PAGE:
FAO calls for $26 million to help tsunami victims
Many millions of farmers and fisher folk in coastal areas affected by the disaster
6 January 2005, Bangkok/Jakarta -- FAO today launched an urgent appeal for $26 million for farmers and fisher folk hit by the South-Asian tsunami disaster, the agency said on the occasion of the international disaster summit in Indonesia. Funds are needed to finance emergency rehabilitation projects over the next six months.
"The tsunami tidal waves have destroyed the livelihoods and the economic basis of many coastal communities in terms of death, injury, unemployment, loss of assets and migration," said Fernanda Guerrieri, Chief of FAO's Emergency Operations Service.
"Fisheries and aquaculture are the sectors most seriously hit by the disaster with a devastating effect on many millions of mostly small-scale fishers who are dependent on a daily fish catch for food and sale," she said.
"In addition to the human tragedy, fishers have lost their boats, fishing gear, support industries, and aquaculture installations have been damaged or lost. Farm animals have been killed and crops have been washed away or are dying due to saltwater floods. Similarly, many water reservoirs and wells cannot be used anymore because of saltwater and water pollution, and irrigation and drainage facilities are destroyed," Guerrieri said.
"The need for emergency rehabilitation of agriculture and fisheries in the region is enormous and will be definitely much higher than the amount we are asking for now," Guerrieri said. "Our assessment teams are currently out in the region to obtain a clear picture of the damage."
FAO's initial call for international assistance is part of the United Nations flash appeal for tsunami victims in Asia.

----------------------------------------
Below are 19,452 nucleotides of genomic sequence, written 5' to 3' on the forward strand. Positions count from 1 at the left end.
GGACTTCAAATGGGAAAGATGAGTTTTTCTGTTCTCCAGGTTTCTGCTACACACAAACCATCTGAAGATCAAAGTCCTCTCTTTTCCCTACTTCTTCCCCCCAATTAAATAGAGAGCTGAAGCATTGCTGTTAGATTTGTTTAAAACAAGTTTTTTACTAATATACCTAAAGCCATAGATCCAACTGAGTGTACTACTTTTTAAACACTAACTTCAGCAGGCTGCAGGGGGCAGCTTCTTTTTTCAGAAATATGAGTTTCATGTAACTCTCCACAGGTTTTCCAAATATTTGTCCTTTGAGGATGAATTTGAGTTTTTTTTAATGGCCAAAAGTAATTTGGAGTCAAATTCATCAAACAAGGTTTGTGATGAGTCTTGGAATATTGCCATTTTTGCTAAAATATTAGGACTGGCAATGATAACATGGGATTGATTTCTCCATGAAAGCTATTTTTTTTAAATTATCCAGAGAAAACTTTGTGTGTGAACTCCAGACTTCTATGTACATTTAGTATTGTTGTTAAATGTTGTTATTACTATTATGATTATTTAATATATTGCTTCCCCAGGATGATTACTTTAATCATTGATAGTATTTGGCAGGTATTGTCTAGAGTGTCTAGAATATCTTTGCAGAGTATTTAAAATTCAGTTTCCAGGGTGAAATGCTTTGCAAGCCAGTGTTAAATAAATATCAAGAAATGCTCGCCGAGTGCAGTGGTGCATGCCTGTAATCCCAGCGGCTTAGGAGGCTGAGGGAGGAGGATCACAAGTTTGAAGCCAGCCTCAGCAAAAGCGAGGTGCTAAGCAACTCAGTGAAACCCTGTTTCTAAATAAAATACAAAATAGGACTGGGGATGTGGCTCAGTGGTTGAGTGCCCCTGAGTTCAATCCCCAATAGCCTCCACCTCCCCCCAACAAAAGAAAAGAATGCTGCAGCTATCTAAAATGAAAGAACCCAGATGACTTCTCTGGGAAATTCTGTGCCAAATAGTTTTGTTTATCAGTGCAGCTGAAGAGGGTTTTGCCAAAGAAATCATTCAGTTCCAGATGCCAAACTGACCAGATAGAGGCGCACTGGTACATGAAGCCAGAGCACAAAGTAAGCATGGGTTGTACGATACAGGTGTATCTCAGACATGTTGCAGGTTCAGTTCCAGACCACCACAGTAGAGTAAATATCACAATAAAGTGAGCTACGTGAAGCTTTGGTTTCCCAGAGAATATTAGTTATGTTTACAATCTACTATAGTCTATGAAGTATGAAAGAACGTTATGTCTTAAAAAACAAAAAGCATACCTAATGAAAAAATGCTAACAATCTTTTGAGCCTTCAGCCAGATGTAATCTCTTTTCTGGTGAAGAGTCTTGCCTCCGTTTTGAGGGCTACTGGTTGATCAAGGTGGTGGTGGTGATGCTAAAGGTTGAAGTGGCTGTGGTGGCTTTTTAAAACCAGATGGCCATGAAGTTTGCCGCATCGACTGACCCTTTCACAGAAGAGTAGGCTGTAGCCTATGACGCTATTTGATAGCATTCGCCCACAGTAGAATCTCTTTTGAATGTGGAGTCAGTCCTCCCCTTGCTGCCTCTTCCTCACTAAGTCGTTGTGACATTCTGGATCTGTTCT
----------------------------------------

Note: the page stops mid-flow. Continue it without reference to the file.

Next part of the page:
FAO has already provided a total of around $1.5 million from its own funds as emergency aid for agriculture and fisheries in Indonesia, the Maldives, Sri Lanka and Thailand.
Around $10 million will be needed over the next six months for agricultural and fisheries emergency projects in Indonesia. The 25 000 most affected families and an additional 25 000 families and communities hosting displaced persons will receive seeds, tools and other agricultural inputs for the rapid rehabilitation of food crop production for the next cropping season.
In addition, FAO is planning to provide around 25 000 fisher folk with essential inputs for a rapid re-start of small-scale fishing activities. FAO will also provide support to the initial repair works on fish ponds. Technical assistance is needed to facilitate and coordinate the provision of extension services to disaster affected households. An emergency coordinator and a fishery expert have already been sent to support the FAO office in Indonesia.
FAO has asked for around $10 million to finance emergency interventions in Sri Lanka over the next six months. Boats, engines and fishing gear will be replaced or repaired to resume fishing activities in a sustainable manner. FAO will also provide assistance for the repair and rehabilitation of fishing harbours, anchorages and other production related infrastructure.
To restore the livelihoods and economic activities of 28 000 persons, the agency will provide basic inputs and support the reclamation of damaged agricultural land, so that farming can be resumed. To coordinate the rehabilitation efforts in fisheries, livestock and crop production, FAO has established a coordination unit and has sent a fisheries expert and an agronomist to reinforce the unit in Sri Lanka.
In the Maldives, around $2 million will be needed to start the rehabilitation of the marine fisheries sector and agricultural infrastructure in tsunami affected areas, to replace or repair small fishing boats and gear, and provide inputs to resume livelihoods activities. Similar emergency projects for the Seychelles will require an additional $2 million.
In Somalia, FAO will provide assistance to around 2 000 fisher folk in the most affected communities for a period of six months, through the provision of cash, fishing boats and equipment. Projects will also provide training in improved fishing techniques and boat construction. Around $2 million will be needed for these projects.
The other affected countries - India, Thailand, Myanmar, Kenya, Tanzania, and Malaysia - have so far not launched aid appeals. FAO's country offices are in close contact with the respective governments. Proposals and appeals will be prepared in response to any request for assistance.
FAO Director-General Jacques Diouf will meet ambassadors from affected countries and donors in Rome on Friday as a follow up to the appeal.
Information Officer, FAO
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